How to Say ‘Sorry I’m Late’ in Japanese Depending on Your Situation

Amélie Geeraert
Kokoro Media
Published in
3 min readDec 15, 2023


Photo by Hakan Nural on Unsplash

It is a well-known fact that being late is frowned upon in Japanese culture. Being late when you meet friends will not hurt your friendships badly as long as you apologize and don’t try to make up excuses. Your Japanese friends might very well be the ones who are late. But in business culture, it’s a no-go, so you should be on time for your appointments with your Japanese counterparts. However, trouble sometimes happens, and being late is unavoidable. Here is what to say in such situations.

1. How to Say ‘Sorry I’m Late’ in Japanese

  • Sumimasen, osokunarimashita. (すみません、遅くなりました。) I’m sorry for being late.
  • Omataseshite moshiwake gozaimasen. (お待たせして申し訳ございません。) I am deeply sorry to have kept you waiting.

The first one is polite, and the second one is very formal. Merely explaining why you are late usually will not earn points with your Japanese counterparts. One of the most common ways to apologize in Japanese is “moshiwake arimasen”, which means “I have no excuse.” The most important is to apologize as sincerely as possible before explaining anything else.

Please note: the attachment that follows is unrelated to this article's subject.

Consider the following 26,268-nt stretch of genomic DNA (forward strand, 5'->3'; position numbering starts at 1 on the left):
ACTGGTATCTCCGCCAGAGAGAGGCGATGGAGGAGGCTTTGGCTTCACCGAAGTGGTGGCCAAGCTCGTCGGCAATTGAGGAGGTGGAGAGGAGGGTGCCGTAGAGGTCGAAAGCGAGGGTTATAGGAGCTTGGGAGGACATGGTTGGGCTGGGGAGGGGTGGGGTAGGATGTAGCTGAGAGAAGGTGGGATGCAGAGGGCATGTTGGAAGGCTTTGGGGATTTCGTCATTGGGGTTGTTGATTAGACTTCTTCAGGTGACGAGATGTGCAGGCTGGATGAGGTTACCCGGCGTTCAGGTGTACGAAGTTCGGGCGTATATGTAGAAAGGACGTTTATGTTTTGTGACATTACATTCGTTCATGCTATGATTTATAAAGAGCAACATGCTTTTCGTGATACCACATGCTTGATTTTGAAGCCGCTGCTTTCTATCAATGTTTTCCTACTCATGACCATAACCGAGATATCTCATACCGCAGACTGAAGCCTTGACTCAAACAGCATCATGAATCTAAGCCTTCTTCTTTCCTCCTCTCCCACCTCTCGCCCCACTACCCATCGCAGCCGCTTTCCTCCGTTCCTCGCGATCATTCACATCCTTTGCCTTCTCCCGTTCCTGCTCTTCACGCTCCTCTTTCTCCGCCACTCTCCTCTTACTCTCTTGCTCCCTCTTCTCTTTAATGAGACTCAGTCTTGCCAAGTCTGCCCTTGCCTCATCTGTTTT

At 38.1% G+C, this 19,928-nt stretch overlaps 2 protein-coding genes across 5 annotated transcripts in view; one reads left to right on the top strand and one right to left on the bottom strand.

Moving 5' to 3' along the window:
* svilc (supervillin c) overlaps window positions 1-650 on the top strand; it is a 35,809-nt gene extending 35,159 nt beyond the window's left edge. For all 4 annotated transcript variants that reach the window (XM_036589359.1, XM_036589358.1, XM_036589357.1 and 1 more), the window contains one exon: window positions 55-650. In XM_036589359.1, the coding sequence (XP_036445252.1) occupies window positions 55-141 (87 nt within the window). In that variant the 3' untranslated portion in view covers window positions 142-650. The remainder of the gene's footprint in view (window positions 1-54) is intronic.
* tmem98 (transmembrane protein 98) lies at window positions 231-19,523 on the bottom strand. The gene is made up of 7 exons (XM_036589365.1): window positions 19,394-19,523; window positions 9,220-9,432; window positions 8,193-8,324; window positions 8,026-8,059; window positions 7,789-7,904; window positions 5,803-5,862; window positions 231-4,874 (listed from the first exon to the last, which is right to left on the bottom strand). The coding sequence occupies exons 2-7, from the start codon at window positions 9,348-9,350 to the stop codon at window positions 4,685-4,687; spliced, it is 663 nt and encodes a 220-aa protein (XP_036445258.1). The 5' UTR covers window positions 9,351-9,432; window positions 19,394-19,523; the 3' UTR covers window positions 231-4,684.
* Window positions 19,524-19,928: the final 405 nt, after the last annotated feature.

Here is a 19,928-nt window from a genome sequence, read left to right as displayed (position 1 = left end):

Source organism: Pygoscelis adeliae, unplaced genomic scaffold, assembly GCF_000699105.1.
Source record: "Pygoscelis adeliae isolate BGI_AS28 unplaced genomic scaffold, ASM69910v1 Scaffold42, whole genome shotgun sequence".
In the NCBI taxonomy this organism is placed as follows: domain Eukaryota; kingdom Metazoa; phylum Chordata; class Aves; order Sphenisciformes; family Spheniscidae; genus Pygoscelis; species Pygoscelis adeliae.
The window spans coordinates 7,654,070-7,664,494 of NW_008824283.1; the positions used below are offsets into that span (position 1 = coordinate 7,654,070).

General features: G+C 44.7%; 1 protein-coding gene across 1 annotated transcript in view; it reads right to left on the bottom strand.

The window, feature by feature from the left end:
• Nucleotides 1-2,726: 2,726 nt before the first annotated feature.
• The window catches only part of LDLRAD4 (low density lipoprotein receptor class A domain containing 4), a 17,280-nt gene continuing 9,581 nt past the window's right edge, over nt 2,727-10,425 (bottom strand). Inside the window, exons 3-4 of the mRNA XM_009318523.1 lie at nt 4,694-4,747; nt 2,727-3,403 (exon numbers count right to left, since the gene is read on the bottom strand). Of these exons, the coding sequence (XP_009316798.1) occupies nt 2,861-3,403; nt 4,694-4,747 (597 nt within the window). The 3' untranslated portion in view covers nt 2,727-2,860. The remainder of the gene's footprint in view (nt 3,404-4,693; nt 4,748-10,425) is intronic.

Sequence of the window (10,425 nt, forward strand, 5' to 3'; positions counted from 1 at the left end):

2. How to Say ‘I Will Be 10 Minutes Late’ in Japanese

  • Okuremasu (遅れます) I’m going to be late.
  • Okureso desu (遅れそうです ) I may be late

If you notice you will be late or may be late, it is imperative to phone or message your Japanese counterpart and warn them in advance. In that case, first apologize, then announce how late you will likely arrive.

Close-up of a watch on someone’s arm

Here are a few ways to apologize and tell about your estimated time of arrival:

  • Sumimasen, juppun okuremasu. (すみません、十分遅れます。) Sorry, I will be 10 minutes late.
  • Sumimasen, sukoshi okureso desu. (すみません、少し遅れそうです。) Sorry, I may be a little late.
  • Sumimasen, ato juppun de tsukimasu. (すみません、後十分で着きます。) Sorry, I will arrive in 10 minutes.
  • Sumimasen, sugu ni tsukimasu. (すみません、すぐに着きます。) Sorry, I will…



Amélie Geeraert
Kokoro Media

Living in Japan since 2011. I love interviewing inspiring people.